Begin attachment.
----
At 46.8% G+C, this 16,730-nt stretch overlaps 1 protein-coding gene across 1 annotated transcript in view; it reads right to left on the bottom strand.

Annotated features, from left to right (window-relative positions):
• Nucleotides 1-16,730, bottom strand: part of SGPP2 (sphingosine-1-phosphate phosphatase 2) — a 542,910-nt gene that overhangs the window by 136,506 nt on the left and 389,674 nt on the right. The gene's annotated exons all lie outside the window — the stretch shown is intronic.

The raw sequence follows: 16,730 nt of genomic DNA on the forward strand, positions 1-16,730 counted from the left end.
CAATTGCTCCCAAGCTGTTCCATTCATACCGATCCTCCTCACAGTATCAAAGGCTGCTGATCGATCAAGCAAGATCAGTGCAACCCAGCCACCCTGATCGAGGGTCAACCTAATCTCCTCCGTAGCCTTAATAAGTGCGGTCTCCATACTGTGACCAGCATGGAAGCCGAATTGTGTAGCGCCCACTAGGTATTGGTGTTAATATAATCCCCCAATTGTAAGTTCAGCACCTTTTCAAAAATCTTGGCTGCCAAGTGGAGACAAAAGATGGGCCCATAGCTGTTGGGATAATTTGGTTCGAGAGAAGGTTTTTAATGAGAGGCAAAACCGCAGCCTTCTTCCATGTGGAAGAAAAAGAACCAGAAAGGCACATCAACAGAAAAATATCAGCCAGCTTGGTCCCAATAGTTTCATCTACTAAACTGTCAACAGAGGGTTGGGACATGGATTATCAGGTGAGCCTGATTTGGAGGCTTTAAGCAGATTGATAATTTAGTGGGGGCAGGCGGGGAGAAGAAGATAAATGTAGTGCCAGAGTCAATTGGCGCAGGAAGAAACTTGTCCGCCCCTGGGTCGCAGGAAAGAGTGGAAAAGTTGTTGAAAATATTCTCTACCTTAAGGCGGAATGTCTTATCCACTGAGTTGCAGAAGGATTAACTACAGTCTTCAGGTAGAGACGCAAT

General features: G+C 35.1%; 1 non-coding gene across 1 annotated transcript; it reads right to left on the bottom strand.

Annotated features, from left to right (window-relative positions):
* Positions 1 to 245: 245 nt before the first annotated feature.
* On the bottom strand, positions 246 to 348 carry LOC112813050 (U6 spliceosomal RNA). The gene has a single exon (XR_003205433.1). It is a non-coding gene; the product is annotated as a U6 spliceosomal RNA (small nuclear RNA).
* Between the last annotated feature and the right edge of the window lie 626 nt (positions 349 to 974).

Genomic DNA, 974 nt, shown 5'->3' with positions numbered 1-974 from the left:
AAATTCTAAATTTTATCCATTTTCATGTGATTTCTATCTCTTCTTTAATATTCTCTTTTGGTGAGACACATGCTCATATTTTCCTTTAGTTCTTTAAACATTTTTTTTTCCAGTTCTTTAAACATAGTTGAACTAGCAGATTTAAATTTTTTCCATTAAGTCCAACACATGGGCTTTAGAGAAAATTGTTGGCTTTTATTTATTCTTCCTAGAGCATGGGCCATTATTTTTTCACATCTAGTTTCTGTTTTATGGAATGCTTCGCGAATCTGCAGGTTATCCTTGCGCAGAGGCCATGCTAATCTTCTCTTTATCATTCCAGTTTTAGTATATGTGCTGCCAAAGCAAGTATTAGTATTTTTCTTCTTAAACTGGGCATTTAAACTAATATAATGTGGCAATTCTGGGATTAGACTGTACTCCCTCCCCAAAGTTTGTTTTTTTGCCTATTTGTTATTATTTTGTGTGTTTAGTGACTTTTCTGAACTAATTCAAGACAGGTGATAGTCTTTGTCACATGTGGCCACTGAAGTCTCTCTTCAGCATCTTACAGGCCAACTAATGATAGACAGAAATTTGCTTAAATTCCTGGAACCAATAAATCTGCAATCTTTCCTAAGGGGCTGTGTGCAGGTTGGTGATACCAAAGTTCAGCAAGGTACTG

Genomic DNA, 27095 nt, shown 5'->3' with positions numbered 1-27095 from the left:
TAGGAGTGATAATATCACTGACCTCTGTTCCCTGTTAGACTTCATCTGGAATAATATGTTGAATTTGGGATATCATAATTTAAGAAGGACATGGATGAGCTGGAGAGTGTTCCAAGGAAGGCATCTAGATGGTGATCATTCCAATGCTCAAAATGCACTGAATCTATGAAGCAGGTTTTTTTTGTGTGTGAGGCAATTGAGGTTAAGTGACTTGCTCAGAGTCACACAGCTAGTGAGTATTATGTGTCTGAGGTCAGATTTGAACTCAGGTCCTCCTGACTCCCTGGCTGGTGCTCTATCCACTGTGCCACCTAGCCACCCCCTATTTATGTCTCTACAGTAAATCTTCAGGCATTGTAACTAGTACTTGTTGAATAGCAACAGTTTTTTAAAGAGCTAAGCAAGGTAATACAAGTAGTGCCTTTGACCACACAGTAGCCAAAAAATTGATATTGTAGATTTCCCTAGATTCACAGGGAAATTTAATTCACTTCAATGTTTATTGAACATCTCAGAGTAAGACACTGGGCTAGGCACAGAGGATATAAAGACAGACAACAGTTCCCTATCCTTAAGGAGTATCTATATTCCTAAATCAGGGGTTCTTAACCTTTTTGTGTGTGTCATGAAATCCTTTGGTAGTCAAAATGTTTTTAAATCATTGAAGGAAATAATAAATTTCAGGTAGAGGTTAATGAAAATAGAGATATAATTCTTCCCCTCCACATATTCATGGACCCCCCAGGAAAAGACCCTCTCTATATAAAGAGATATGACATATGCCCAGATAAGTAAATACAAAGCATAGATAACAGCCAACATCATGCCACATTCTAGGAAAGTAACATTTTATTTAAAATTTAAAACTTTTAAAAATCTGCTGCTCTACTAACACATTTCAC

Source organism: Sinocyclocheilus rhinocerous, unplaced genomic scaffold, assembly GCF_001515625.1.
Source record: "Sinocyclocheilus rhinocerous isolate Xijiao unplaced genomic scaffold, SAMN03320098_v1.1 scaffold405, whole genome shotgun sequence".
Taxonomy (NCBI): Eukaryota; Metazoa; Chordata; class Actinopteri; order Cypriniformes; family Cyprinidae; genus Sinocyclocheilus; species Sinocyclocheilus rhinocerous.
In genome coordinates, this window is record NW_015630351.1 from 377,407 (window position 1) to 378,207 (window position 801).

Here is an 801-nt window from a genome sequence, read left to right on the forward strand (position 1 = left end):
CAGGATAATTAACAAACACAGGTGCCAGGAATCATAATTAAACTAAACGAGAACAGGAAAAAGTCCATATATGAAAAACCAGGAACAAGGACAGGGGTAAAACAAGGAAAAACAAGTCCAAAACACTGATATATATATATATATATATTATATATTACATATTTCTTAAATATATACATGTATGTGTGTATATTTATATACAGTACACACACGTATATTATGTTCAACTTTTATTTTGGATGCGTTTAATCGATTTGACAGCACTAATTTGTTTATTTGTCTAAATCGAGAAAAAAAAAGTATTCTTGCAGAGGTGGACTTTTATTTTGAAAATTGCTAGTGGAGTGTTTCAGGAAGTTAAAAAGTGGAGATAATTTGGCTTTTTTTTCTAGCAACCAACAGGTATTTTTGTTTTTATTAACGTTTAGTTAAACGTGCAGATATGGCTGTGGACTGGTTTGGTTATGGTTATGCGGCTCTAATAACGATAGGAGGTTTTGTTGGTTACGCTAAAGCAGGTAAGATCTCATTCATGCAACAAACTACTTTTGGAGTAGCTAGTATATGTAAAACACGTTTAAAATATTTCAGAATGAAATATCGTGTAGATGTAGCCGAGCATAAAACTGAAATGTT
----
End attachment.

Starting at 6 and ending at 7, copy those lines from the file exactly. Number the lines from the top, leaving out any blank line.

General features: G+C 35.1%; 1 non-coding gene across 1 annotated transcript; it reads right to left on the bottom strand.

Annotated features, from left to right (window-relative positions):